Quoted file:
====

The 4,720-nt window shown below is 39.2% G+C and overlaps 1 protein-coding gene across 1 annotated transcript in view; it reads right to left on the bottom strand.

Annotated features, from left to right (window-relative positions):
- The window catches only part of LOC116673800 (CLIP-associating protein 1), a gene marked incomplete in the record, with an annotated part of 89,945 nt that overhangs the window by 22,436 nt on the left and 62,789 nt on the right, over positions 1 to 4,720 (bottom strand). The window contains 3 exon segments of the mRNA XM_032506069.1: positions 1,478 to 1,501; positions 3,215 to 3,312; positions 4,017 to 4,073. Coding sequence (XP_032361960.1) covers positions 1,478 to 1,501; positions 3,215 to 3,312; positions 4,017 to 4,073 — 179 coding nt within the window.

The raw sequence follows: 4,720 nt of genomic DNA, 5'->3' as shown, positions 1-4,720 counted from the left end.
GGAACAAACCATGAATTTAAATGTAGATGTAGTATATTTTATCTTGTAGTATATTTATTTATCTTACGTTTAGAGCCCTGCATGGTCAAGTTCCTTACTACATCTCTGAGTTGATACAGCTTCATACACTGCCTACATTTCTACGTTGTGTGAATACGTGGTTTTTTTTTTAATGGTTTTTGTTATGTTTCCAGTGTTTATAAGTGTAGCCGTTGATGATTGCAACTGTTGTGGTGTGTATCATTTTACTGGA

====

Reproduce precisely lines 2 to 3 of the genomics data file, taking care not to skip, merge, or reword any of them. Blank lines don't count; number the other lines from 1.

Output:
Annotated features, from left to right (window-relative positions):
- The window catches only part of LOC116673800 (CLIP-associating protein 1), a gene marked incomplete in the record, with an annotated part of 89,945 nt that overhangs the window by 22,436 nt on the left and 62,789 nt on the right, over positions 1 to 4,720 (bottom strand). The window contains 3 exon segments of the mRNA XM_032506069.1: positions 1,478 to 1,501; positions 3,215 to 3,312; positions 4,017 to 4,073. Coding sequence (XP_032361960.1) covers positions 1,478 to 1,501; positions 3,215 to 3,312; positions 4,017 to 4,073 — 179 coding nt within the window.